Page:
I take issue with Ray McNulty’s 32963 columns arguing against the proposed lane reduction of HW60 for half a mile through Vero’s Historic Downtown. Readers will benefit from an alternate position on this highly polarized debate.
Residents’ view on twin pairs. I am not aware of any fact-based tally of greater Vero residents’ position on the proposal, yet Mr. McNulty makes unsubstantiated statements that most of us oppose it. Further, we are in the middle of a series of public meetings aimed at educating residents on the concept. There remains a huge amount of confusion, with many falsely assuming that all of HW60 would be narrowed rather than just a few blocks through downtown. There are various ways the proposal may change, including eliminating parallel parking and bike lanes.
Main corridor number of lanes in peer cities. Why does Vero need a seven thru lane main corridor and evacuation route when similar-sized cities — Sebastian, Melbourne, Daytona, and St. Augustine — have only four thru lanes? Particularly, since the proposal only narrows lanes in a half mile downtown stretch. Ft. Lauderdale has six lanes, but it is many times larger than Vero ever will be. Perhaps we should promote Vero as “The Only Mid-sized Florida City with a Seven Lane Main Corridor!”
Root cause of HW60 back-ups. Almost all tales of backups on HW60 that I have heard relate to stretches well west of downtown Vero. They are likely caused by traffic from the north and south funneling into HW60 in route to the major stores, the mall, outlet shops and I-95. Other possible issues may include: too short left turn-only lanes, stoplight timing/synchronization, accidents and seemingly-forever construction. I expect that Kimley Horn will offer their expertise on current HW60 backups in an upcoming public meeting.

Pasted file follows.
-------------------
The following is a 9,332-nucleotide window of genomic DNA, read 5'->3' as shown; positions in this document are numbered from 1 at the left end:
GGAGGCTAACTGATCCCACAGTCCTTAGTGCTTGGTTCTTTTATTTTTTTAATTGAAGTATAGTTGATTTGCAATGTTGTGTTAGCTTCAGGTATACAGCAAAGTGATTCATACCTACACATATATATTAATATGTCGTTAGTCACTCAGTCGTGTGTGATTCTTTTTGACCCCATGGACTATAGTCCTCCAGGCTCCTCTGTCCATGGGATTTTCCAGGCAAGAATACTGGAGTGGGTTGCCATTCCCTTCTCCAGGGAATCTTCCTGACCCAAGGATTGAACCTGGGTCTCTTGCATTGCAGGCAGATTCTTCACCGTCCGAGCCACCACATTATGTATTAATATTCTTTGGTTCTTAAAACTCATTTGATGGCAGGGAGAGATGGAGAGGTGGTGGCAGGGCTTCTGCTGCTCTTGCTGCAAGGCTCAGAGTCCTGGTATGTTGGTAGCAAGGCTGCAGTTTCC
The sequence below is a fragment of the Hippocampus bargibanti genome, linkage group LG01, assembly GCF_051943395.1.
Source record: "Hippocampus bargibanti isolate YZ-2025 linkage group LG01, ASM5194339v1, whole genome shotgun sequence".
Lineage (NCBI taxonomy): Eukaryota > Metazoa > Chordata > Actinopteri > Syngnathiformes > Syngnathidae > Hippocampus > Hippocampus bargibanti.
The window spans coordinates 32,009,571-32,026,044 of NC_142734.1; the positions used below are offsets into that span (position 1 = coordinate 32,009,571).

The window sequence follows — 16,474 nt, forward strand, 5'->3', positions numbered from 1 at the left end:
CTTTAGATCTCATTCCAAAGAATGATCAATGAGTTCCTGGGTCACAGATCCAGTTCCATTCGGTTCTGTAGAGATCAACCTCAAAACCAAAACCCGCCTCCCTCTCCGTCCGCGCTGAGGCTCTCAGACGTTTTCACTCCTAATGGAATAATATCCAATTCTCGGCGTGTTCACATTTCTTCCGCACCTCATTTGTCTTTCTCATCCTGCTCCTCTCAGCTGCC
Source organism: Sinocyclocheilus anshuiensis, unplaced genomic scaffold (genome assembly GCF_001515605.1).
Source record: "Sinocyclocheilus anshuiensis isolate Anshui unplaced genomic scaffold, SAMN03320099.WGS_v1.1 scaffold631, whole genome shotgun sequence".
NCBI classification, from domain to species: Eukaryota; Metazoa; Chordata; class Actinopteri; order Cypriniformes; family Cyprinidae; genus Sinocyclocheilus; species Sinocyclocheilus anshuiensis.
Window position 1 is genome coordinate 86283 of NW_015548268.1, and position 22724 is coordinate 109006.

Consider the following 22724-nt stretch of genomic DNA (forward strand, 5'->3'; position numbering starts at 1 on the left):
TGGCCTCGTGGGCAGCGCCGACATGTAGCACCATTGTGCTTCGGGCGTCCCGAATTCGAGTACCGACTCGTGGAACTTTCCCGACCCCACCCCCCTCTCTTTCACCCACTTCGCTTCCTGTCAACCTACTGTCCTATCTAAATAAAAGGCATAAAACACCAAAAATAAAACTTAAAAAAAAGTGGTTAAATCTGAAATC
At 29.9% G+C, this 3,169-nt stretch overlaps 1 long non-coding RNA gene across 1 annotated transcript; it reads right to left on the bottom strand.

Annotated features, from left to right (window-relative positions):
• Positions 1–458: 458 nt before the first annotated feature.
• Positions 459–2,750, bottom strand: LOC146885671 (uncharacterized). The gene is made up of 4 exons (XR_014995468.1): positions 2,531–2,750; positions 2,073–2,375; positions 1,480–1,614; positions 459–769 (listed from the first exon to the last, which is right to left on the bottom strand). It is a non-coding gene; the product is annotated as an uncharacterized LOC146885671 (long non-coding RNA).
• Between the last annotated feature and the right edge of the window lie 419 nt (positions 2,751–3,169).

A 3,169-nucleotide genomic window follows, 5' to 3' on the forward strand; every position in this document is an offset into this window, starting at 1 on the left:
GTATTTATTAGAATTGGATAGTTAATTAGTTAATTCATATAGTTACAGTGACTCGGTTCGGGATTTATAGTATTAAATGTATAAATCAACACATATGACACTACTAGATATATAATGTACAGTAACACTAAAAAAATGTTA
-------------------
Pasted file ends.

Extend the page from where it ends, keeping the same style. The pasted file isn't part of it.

Minimal increase in travel time through Twin Pairs. Though counterintuitive, traffic flow experts assert that an orderly two thru-lane city street with 30-35 mph speeds actually can accommodate more vehicular thru-put than a four lane 50 mph one because cars need to space out with increased speed, and the chaos of drivers seeking the fastest of four lanes so they can save a few seconds as they transit through downtown. Kimley Horn’s analysis concludes that lane reduction will increase peak period travel time 40 seconds.
Prerequisites for Vero downtown renewal. Stantec Consulting Services’ presentation very clearly tied lane reduction and traffic calming to property owners’ and developers’ willingness to take the commercial risk associated with building residential apartments and condos downtown. They also said that an expanded downtown residential community is necessary to provide sufficient activity for businesses to strive there.
Demand for downtown residential units. It’s my personal belief that there is plenty of demand for middle-income rental apartments and condos, particularly in a walk-able, shaded and vibrant city center. One where couples can survive with one car; where seniors can prosper without one; where Cheers-like spontaneous social interaction happens without joining private clubs; where Vero business workers can live without having to commute an hour.
Cost of Twin Pairs. It is unclear the extent to which the $2 million cost of twin pairs will be paid for by the Vero Beach taxpayers, the property owners or business operators. Further, this is an early estimate that may be imparted by changes in scope that come out of the current process. In last weeks’ City Council meeting on the Vero Beach Downtown Renewal Plan, a funding mechanism was discussed, and property owners expressed a willingness to participate in the cost of shared downtown infrastructure development and maintenance. Further, the downtown market study said there will be $36 million in incremental yearly retail revenue to downtown businesses.
Maligning respected civic leaders. Anyone questioning whether the current Vero Council Members support the twin pairs proposal for personal reasons do not know them the way I do. They love our city and truly believe lane reduction is key to reversing decades of city center decline without materially impacting travel time.
Clearly, there are multiple points of view on the HW60 lane reduction issue, and Mr. McNulty only presented his personal opinion. We all owe it to the community to understand the facts as well as the points of view of both sides. I hope this helps a bit. Please attend the next public session on November 16th at the Community Center which starts at 5:30.